Does Turkey really have the most powerful military in the wider Middle East?
The Turkish military was ranked the 11th most powerful in the world and the strongest in the entire Middle East on the 2023 Global Firepower list. The latest ranking is noteworthy since Egypt has narrowly beaten Turkey on this list in previous years. But how accurate is this ranking overall? Does Turkey truly possess the most powerful military in the wider Middle East and North Africa (MENA) region?
“Regardless of what the ranking is saying about Turkey or any other country, many experts have been criticizing the website for not being so scientific in its methods to determine which country is more powerful than the other and depending on what and how,” Dr. Ali Bakir, a Turkey-expert at Ibn Khaldon Center and nonresident senior fellow at the Atlantic Council, told Gercek News. “The measurement of power has always been a problematic issue for scholars and experts, especially when it is tied to the ability to achieve the end goals of this power.”
On its website, Global Firepower says it uses “60 individual factors” for determining each country’s military strength “with categories ranging from quantity of military units and financial standing to logistical capabilities and geography.”
Despite criticism about that methodology, Bakir agrees that Turkey does indeed possess “the most powerful military in the region and one of the most powerful militaries in the world.”
He also outlined a number of factors that weigh in the Turkish military’s favor when compared and contrasted with its Egyptian counterpart.
“In comparison with Egypt, the Turkish military has a historical tradition. It is a very professional army that enjoys the highest military education, training, and equipment standards,” he said. “More importantly, the Turkish army has been increasing its capacity to depend on the country's indigenous defense industry rather than completely relying on importing weapons.”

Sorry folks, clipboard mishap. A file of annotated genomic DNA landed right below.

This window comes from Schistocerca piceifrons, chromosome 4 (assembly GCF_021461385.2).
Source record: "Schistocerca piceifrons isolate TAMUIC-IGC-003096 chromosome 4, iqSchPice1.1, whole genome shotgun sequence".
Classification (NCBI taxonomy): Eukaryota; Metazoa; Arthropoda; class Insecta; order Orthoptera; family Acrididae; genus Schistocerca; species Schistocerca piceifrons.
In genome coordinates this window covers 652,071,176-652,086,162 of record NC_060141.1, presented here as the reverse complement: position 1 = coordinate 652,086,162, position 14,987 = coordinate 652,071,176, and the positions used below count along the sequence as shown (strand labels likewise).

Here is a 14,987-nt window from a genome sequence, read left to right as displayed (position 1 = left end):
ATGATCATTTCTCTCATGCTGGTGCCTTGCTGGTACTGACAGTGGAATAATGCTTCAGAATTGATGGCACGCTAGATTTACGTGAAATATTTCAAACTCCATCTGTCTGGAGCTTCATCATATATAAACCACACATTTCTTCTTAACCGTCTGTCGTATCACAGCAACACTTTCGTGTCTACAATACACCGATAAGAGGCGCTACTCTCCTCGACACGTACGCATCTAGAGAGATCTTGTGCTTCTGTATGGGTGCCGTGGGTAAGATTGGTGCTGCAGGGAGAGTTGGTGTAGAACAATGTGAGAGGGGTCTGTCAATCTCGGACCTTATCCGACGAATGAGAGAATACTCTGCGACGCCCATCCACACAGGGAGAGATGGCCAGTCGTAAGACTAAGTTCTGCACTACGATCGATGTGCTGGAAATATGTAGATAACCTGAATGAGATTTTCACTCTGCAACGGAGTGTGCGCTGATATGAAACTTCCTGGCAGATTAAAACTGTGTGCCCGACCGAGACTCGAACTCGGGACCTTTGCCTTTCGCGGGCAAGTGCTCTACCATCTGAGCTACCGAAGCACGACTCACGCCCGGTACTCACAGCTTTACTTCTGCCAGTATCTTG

“Being the descent of the Ottoman army, the Turkish army emerged from the independence wars with several major military victories and continues to have successes in countering different kinds of threats along Turkey's borders and in remote theaters in the Middle East, North Africa, the Caucasus, and elsewhere,” he added.
Bakir also said that the Egyptian army’s “deep involvement” in the country’s internal politics and business “has corrupted it and made it much less efficient than it looks.”
“Moreover, Egypt is highly dependent on weapons imports, and the Egyptian army's training models undermine the soldiers' morale,” he said. “With probably one exception, Egypt's army has never emerged victorious on the battlefield.”
“This is not to say Egyptians do not have good soldiers,” he added. “However, the military equipment can’t substitute the soldiers who obviously do not have the will to fight on behalf of their generals, resting in five-star resorts and enjoying super wealth out of business.”